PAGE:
Manoel plays violent games with the servant’s sons Pedro and Paulo, and visits the funhouse on Elephant Island with his cousins and a mysterious sea captain – but that may have been a dream. He meets seven-year-old Marylina, a genetically-engineered super-child who’s now the world chess champion and has a fiancee named Rock who has exchanged brains with a famed pianist.

There’s levitation, shadow plays, and my favorite visual effect, a bit of perspective-play with a hand coming through a keyhole. The captain takes Pedro into the shadow world, so Manoel visits the chess girl for help. But she and her fiancee have been discovering secret codes hidden in the structures of things. My favorite: “The Eiffel Tower is an iron code that translates French body odor into perfume.” The Captain comes and steals more children into his shadow world. It’s a completely insane episode.

The Captain and his demise:

“Now after all these years, when I remember my childhood, I think these things were just my imagination.”

This has played in different forms (a four-episode version, a theatrical film) in different places, including at Cannes. The acting credits are listed without character names, but someone figured out that Teresa Madruga (of Joao Monteiro’s Silvestre) plays Manoel’s mother. Fernando Heitor and Diogo Doria (an Oliveira regular, also in Love Torn in Dream) may play his father and teacher. The rest is a mystery to me.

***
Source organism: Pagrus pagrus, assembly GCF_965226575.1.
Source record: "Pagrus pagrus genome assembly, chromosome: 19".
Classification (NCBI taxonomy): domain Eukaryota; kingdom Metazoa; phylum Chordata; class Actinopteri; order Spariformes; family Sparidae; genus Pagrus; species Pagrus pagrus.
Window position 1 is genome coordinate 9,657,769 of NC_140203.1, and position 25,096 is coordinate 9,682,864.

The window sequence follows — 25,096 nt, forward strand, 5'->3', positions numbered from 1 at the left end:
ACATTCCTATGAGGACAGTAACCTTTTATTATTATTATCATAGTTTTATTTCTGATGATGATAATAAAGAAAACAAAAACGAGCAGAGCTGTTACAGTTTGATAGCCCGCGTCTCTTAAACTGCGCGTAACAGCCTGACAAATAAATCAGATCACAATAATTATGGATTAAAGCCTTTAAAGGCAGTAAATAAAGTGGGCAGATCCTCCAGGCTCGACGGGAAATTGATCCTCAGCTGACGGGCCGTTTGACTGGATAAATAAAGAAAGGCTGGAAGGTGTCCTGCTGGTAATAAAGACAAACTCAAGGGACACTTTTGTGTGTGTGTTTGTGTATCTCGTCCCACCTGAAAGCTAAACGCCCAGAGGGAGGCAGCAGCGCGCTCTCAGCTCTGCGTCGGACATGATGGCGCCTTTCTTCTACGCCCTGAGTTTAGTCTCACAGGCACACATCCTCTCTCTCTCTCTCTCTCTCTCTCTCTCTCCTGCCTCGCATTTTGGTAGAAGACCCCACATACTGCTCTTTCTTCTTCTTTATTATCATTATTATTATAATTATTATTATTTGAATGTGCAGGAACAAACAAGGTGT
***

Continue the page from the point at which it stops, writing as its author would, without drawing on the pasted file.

F. Daly:

Writing or filming for children can sometimes bring a person straight to the source of their art. Having to perceptibly adapt their style confronts them with what must be included. Manoel leaves us with the essential Ruiz, the audio-visual companion to his extraordinary book Poetics of Cinema. Its dizzying narrative fold-over-fold methodology creates a labyrinthine temporal structure.